'It's a game of hide and seek': Search dogs join first-of-its-kind Lake District training

  • Watch as 30 dogs and handlers from across the UK and Ireland attend a training event in the Lake District.

Search and rescue dogs from all over the country have been put through their paces in the first specialist training session of its kind.

The animals, which work with police and fire services, the coastguard and mountain rescue teams, took part in the training in the Lake District.

More than 30 dogs and handlers from all over the UK and Ireland were put through their paces, learning how to save lives and cover ground faster than a team of two-legged searchers could.

Search dog Nessie can detect a body underwater several metres down. Dog handler Matthew Skillen told ITV Border about the training she has done to prepare her.

Search dog Nessie can detect a body several metres underwater. Credit: ITV

He said: "As soon as her nose is picking up on that. She's isolating that scent, realising that's what I'm looking for and starting to show indication. So the handler generally is quite tuned in to the dog.

"Some dogs start pawing at the water because they're so keen to get to that scent."

Back home near London, Nessie and her handler Jane De Boisse work with the police or fire service to pinpoint a location for dive teams to search. Working in busy places, it takes a lot of training not to be distracted.

Jane said: “She's very animated, full of energy. But the minute she's on the scent, she's going side-to-side, the tail goes. When she finds what she's looking for, that's when she stops, freezes, barks.

"You can see she just really enjoys it. It's just a game of hide and seek, and she gets the ball at the end of it.

"There are lots of times where it doesn't go as planned, but they're the times that you really learn. Where you learn why she's doing what she's doing. And usually it's that I need to change myself, I need to change.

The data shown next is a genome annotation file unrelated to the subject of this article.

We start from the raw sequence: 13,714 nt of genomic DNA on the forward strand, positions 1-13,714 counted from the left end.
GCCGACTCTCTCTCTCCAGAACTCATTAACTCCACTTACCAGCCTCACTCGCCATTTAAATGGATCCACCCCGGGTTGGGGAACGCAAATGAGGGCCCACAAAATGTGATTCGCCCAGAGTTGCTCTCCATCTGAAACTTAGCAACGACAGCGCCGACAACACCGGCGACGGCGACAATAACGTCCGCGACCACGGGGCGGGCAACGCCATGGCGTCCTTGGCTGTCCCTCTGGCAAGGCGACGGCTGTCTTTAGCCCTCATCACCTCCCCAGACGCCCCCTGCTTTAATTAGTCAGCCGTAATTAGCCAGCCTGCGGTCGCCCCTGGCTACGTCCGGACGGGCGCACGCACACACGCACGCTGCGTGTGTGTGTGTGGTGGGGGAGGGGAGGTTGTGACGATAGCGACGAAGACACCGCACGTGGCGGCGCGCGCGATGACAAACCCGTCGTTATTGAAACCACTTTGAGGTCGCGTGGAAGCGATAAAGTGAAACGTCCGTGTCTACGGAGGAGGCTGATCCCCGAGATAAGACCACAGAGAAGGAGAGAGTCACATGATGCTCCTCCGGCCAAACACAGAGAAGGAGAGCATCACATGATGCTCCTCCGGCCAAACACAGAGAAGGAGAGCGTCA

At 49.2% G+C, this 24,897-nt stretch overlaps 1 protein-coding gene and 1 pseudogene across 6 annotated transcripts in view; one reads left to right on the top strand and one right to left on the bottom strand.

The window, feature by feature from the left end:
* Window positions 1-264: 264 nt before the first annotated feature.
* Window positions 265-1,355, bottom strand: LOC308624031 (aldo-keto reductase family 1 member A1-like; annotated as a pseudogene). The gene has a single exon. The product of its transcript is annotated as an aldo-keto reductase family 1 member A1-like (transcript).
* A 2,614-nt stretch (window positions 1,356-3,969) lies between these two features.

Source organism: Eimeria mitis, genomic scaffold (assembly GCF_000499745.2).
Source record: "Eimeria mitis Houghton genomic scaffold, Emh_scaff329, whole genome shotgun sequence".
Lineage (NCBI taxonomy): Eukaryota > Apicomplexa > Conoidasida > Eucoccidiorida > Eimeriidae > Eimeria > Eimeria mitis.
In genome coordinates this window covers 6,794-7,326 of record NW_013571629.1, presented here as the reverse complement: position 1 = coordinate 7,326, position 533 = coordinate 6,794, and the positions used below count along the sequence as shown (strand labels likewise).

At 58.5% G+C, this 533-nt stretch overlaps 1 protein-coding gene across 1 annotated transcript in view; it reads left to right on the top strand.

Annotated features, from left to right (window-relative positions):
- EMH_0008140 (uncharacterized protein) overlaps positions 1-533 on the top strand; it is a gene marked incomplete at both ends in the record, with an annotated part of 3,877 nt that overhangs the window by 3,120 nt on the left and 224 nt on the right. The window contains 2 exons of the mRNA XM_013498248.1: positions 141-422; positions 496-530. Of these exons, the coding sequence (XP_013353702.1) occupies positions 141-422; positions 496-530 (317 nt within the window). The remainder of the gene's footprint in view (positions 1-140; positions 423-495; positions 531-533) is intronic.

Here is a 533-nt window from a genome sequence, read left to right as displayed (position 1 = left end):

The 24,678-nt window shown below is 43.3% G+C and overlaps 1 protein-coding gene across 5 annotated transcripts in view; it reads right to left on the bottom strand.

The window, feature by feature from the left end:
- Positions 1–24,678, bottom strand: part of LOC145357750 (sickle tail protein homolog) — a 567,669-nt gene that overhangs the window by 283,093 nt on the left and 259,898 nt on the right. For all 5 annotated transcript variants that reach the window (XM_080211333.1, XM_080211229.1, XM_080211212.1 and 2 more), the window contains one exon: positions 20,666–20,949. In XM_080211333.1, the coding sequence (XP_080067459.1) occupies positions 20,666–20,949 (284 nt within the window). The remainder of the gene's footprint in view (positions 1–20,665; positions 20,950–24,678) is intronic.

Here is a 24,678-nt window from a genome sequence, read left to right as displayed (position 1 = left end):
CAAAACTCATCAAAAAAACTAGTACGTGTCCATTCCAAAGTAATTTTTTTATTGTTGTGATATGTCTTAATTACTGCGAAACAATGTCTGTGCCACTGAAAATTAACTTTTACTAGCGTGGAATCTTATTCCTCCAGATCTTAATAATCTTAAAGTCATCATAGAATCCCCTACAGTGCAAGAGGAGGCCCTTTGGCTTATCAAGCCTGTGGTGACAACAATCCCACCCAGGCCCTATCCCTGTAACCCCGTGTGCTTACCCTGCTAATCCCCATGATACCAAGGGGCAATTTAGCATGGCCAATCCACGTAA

"She's trying to tell me something and I haven't noticed. To bring relief to a family is paramount. It's what we do it for."

Search dog training has been taking place in the Lake District. Credit: ITV

Land search dogs Archie and Max, trained to cover very large search areas, are also doing the training.

Karen Kelly, Irish civil defence volunteer, said: “They're guided by their noses. They generally get their heads down and that's it. So they'll follow their nose. And as a well-trained handler, you'll know to follow their dog.

"So what they do is they start in a really wide space, and they start to narrow down towards the scent. And as the winds and environments change, it can bring you in closer and closer until the dog indicates on whatever he's supposed to find.

"All the other dogs in the unit bark. My dog does not. My dog kind of he sits and he gives a little whinge, which can be a little harder to work with sometimes. But we know each other very well.

"To see your dog actually do what he is trained to do is rewarding in itself. But when you get a thanks from a family up until that point, you feel like you're just not training enough so you put in a lot of hours and then it just pays off. Even just one thank you or being able to reunite one family, unspeakable value."

Bloodhound India can specifically find the one scent. Credit: ITV

Bloodhound India can pick put the scent of one person in a sea of other smells.

Sally Smith, Cumbrian scent work and detection trainer, said: “Bloodhounds historically have been used to track and trail people over the centuries. But she's a youngster, still learning her trade, but she's already showing great aptitude because there are many, many distractions out there.

"It might be another human has walked in the area as well, or a deer might have passed across. She's learning that she ignores all of those things and follows that scent specifically to that person. Family members generally can unwittingly make it much harder for the dog. They can all arrive at the property that the person has gone missing from and then all disperse, going in different directions.

"They've got to work out that specific scent of the missing person from all these other human scents. An experienced dog could work through a very busy shopping centre if maybe someone had gone shopping with their father who was suffering from dementia and he'd wandered off.

"They should be able to work their way through that shopping centre, dismissing all the other scents of all the other people and hopefully have a happy conclusion and find him wherever he's wandered off to. But sometimes the person can be quite close and they get overlooked, but the dog's nose will not overlook them."

Want a quick and expert briefing on the biggest news stories? Listen to our latest podcasts to find out What You Need To Know...